A dreidel is a spinning top that has four sides. On each side is written a Hebrew character. It is used to play the game dreidel during the Hebrew holiday of Hanukkah.
Because the name is a translation from the Yiddish dreydl, the spelling is either dreidel or dreidl, which more closely matches the original.
The common origin of the game is something that was played as Jews were hiding in caves from enemy soldiers. So that if they were found, they would be playing a simple game instead of studying the forbidden Torah.
As a game dreidel is played by each participants putting something into the middle pot, then depending on which character is spun, the player adds or takes away from the middle.
Almost 800 people took a spin — and succeeded — at breaking the world record for simultaneous dreidel spinning on Sunday, which included political candidate and MK Tzipi Livni (Hatnua) as one of the participants. [Jerusalem Post]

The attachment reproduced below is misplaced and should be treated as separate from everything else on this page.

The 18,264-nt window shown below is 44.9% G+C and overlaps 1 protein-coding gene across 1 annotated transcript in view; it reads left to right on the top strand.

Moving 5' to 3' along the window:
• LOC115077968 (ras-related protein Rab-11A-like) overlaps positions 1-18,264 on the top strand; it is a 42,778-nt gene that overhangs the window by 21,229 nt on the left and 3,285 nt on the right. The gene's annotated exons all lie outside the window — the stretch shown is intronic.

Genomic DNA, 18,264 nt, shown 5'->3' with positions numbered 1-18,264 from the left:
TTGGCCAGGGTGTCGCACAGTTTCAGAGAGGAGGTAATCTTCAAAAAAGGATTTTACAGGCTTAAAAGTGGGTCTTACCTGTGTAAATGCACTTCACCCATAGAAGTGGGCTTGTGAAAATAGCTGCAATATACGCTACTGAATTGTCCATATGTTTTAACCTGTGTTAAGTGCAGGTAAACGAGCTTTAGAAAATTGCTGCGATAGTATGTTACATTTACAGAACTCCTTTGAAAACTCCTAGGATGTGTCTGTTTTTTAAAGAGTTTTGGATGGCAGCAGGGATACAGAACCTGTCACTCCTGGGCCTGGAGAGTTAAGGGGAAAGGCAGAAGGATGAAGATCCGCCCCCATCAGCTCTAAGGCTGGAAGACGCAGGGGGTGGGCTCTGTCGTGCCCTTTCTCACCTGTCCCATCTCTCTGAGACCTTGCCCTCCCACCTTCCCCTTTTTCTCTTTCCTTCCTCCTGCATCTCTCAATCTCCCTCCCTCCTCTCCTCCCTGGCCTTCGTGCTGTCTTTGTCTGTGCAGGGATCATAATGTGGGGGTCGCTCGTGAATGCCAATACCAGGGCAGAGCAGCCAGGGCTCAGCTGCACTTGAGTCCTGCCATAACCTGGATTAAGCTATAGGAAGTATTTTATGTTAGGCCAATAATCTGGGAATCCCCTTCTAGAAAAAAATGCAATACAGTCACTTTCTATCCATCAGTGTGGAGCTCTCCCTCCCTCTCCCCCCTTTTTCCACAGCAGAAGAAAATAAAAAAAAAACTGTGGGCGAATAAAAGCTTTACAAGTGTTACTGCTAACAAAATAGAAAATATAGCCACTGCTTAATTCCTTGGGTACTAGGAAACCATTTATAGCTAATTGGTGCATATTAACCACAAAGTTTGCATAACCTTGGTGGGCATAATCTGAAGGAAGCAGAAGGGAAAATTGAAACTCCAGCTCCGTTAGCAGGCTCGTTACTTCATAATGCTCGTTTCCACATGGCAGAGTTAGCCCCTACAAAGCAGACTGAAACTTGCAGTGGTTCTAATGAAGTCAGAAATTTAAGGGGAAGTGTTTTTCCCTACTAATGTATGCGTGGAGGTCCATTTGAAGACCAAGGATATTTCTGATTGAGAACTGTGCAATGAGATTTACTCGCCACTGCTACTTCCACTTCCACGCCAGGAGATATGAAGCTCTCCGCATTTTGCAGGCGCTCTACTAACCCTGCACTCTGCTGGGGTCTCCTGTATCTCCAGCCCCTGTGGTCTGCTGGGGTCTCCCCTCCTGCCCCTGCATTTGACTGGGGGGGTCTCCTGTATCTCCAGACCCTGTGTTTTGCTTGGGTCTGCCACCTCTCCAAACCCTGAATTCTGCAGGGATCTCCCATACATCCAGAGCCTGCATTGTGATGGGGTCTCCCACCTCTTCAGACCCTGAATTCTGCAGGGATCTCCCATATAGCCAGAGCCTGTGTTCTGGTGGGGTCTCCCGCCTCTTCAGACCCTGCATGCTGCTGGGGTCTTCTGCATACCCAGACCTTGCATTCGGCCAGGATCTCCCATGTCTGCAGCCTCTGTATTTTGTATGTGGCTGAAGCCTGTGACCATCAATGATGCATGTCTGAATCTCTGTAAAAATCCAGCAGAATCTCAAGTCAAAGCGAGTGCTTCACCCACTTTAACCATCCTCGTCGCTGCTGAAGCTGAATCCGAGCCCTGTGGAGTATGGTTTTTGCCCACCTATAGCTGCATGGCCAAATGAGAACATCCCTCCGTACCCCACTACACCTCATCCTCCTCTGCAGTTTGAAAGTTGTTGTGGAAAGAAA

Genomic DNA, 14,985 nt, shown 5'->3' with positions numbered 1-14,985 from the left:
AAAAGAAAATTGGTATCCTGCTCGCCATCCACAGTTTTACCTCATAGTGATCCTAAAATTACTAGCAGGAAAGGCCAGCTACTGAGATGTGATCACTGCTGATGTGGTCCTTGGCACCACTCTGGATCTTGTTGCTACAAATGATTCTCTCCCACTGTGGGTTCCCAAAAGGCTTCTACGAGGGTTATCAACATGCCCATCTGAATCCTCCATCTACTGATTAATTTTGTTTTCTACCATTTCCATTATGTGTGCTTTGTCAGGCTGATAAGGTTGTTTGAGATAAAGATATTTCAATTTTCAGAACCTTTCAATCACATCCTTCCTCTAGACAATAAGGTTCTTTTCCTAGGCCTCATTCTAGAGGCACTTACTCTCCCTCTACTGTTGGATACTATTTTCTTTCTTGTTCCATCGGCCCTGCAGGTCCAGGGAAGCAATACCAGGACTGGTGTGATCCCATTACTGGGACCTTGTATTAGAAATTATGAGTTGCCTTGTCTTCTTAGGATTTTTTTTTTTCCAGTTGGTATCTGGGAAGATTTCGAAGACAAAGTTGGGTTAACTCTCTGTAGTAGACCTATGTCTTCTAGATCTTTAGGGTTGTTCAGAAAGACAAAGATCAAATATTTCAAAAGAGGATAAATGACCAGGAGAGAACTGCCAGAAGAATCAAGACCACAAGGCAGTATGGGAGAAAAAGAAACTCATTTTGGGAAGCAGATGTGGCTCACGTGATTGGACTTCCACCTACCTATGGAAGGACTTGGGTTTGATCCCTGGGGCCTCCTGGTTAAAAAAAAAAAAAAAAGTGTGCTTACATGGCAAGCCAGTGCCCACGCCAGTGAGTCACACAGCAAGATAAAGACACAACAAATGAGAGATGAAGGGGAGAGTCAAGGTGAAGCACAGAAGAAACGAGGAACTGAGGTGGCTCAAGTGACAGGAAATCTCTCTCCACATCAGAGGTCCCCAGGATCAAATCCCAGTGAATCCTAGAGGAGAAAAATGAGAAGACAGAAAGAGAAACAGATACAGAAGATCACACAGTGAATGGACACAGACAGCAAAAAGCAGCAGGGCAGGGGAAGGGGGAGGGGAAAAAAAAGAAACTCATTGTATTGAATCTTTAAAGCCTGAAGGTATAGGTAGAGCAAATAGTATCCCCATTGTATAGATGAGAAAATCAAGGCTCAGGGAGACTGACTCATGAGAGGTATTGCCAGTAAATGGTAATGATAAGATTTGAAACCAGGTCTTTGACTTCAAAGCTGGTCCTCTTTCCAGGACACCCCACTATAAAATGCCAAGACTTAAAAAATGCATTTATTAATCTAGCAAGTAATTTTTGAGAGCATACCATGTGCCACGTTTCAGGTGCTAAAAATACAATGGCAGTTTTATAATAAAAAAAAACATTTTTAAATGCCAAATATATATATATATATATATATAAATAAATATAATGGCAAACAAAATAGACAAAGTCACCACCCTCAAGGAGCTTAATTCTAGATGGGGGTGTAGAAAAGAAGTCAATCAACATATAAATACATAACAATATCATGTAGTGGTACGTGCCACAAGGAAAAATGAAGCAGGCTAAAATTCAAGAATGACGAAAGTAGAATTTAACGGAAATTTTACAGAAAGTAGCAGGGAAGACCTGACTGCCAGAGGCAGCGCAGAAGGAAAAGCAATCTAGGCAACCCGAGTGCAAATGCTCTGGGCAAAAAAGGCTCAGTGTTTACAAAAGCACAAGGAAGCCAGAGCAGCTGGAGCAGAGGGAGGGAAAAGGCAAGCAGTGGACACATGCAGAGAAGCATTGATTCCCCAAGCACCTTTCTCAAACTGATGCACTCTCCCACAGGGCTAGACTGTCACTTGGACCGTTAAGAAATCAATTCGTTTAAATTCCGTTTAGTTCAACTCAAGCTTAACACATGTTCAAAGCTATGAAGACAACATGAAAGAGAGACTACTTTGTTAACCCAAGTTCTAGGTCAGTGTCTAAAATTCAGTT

Dreidels, candies, small gifts, Hanukkah-themed wrapping paper, and other tchotchkes make up a sizeable portion of its offerings. [Detroit Metro Times]
Below I constructed a dreidel calculator, based on 50,000 simulations of each set of rules, which will help you budget how much time you should commit to playing dreidel. [Slate Magazine]
All are invited to join as we light menorahs, eat latkes and sufganiyot (jelly donuts), play dreidl, and dance to music provided by two members of the internationally renown Klezmer Conservatory Band, an ensemble founded in the 1980s by Hankus Netsky, that has been at the forefront of the Yiddish music revival. [Martha’s Vineyard Times]
It had spinning dreidls from the ceiling with pictures of Lauren” or “Greeting us in the ballroom were 2 people on stilts. [The Atlantic]